If you think you may have a flea infestation but aren’t sure, start by checking your house and yard. Walking around your home and yard in a pair of long white socks makes pests easy to spot. Now you’ll see if you have fleas hiding in your home. Secure the infested socks in a plastic bag and throw them away or put into the washing machine for a hot wash.
Inspect your Pets
After a run outdoors, thoroughly check your pet for fleas and ticks or any signs of itching or blood stains. Be sure to look underneath the hair for visible bugs. But be aware that the largest part of an infestation – flea eggs, larvae and pupae – are almost impossible to see in a quick check. That’s why prevention is key.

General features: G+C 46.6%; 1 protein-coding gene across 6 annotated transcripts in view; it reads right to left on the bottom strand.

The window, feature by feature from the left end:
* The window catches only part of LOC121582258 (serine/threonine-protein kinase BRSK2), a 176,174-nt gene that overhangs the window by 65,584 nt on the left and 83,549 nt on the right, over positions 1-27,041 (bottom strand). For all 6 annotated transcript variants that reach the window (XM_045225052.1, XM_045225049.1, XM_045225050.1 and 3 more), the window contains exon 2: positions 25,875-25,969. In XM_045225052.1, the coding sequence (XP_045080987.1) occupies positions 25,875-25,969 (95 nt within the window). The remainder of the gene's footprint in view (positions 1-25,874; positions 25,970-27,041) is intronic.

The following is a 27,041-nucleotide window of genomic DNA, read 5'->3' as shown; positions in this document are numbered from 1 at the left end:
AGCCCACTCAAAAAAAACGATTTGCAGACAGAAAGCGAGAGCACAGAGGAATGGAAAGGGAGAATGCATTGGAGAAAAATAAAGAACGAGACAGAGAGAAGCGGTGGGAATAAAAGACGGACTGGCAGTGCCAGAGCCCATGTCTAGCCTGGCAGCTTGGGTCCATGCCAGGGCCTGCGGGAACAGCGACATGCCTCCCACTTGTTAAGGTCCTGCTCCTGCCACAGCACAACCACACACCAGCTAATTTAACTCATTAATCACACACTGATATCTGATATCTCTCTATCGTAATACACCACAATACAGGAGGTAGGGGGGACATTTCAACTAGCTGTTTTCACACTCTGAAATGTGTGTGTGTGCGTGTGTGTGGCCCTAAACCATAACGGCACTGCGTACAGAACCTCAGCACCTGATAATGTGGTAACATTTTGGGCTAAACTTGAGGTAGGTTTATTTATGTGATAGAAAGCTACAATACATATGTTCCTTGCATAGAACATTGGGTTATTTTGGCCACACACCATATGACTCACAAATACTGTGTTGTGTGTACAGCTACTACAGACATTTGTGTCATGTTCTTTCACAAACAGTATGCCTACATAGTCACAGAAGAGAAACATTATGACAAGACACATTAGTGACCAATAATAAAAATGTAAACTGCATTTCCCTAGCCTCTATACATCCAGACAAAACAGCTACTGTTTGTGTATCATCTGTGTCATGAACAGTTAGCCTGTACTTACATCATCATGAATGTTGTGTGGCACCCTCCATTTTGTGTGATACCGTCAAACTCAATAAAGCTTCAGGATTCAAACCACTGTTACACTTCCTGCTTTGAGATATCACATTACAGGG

Treat your pets now, before it’s too late. Apply treatments year-round to repel pests and prevent them from latching onto your pet’s skin. Just because you don’t see fleas or ticks now, doesn’t mean they aren’t worth worrying about. Always plan ahead.
Do everything you can to protect your pet, and you’ll never have to fret about bringing home pesky pests from the park again.
In High School Sports Over The Weekend:
In girls soccer:
Moffat County beat Rifle (7-0)
Steamboat fell to Wheat Ridge 1-0
Moffat County lost to Coal Ridge 5-1
In boys lacrosse:
Steamboat beat Glenwood (21-0)
Steamboat lost to Valor Christian 11-10
In girls lacrosse:
Steamboat fell to Grand Junction (14-3)
Steamboat beat Fruita Monument 14-8
In girls tennis:
Steamboat topped Evergreen (7-0)
Steamboat fell to Ralston Valley 6-1
Steamboat beat Boulder 6-1
Meeker lost both games of a double header with Rangely 16-14; 8-2
Steamboat lost both games of a double header with Palisade 1-10; 8-18